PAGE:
What was promised for Carrington, Partington and Sale West in previous Trafford Local Plans and Strategies?

At Trafford’s Scrutiny Committee on 12th January 2022, members were given a presentation about the Carrington Relief Road, providing some background to the initiative along with some information about the Option Appraisal for the preferred route, the engagement with the public and the next steps. 

A member of the Scrutiny Committee requested a more balanced representation of the facts.  The Carrington Relief Road documentation does seem to be plagued by misinformation (see our letter to Trafford’s Chief Executive in February 2020 about the Outline Business Case document).

This is the first in series of blogs which addresses the gaps in the information given at the meeting, providing further details to help members of the Scrutiny Committee and others, when reviewing the proceedings.

This blog focuses on what was said in Trafford’s previous documents about the Carrington Relief Road and the area the proposed preferred option will destroy.

At Scrutiny Committee, members were told that delivering transport improvements in this area has been Council policy for 10 years.  It has, in fact, been Council policy since at least the publication of the Unitary Development Plan in 2006.  The Council recognised almost 20 years ago that public transport improvements are core to the regeneration of Carrington, Partington and Sale West.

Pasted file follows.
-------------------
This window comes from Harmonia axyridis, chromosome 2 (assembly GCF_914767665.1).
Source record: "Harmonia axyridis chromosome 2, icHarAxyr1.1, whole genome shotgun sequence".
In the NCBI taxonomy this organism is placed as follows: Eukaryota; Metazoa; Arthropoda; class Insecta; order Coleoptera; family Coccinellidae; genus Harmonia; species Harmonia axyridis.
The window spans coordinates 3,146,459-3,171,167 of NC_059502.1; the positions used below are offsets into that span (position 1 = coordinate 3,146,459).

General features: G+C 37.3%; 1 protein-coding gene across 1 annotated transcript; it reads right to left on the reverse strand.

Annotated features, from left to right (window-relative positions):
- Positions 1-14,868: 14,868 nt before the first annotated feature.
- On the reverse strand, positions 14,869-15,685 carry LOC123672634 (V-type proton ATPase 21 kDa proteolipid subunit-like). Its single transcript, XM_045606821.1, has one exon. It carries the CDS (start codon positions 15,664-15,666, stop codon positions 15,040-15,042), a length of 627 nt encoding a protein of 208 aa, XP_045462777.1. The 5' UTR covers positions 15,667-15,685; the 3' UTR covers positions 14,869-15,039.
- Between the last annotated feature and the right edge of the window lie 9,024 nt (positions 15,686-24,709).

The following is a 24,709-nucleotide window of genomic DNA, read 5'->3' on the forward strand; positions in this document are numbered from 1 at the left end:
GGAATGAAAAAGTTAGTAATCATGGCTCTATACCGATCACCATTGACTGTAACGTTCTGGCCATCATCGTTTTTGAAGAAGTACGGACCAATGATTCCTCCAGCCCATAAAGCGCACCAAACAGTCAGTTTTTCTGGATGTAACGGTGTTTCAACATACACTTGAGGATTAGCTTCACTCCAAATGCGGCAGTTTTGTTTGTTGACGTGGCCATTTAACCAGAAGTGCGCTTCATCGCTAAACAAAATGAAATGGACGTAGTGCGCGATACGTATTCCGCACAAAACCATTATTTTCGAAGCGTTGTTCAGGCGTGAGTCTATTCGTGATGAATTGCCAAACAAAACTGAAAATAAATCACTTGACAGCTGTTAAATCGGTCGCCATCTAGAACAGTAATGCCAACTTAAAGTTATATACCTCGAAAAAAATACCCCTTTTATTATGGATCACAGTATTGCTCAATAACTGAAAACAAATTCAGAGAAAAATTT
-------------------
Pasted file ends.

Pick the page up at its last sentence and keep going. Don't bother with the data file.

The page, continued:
Yet, these promised improvements have NOT been provided. 

Sadly, in this part of the Borough, Policy L4.5 has not been delivered at all.  Worse still, since the publication of the Core Strategy in 2012, services have reduced even further and have continued to decline over recent years.

Getting the huge volume of HGVs off our roads is a priority for local residents and will be discussed further in another blog in this series.  Trafford’s previous documents mentioned opportunities to relieve the traffic in the area by building a bridge across the Manchester Ship Canal between Carrington and Irlam.  This would enable local companies to move their goods via Irlam Wharf and the Manchester Ship Canal or via Port Salford, which will also be a rail freight terminal.  Very sustainable options.

Yet, where are Trafford’s proposals for the bridge?  What work have they done to move this option forward since 2006?

The 2012 Core Strategy said “a Manchester Ship Canal crossing will be subject to further investigation”.

We made an FOI request and only received information back about the community proposal for this option!

Another member of the Scrutiny Committee suggested Trafford’s plans were not bold enough.  Whilst recognising there would need to be significant investment, he particularly highlighted reopening the former railway line as a potential sustainable solution.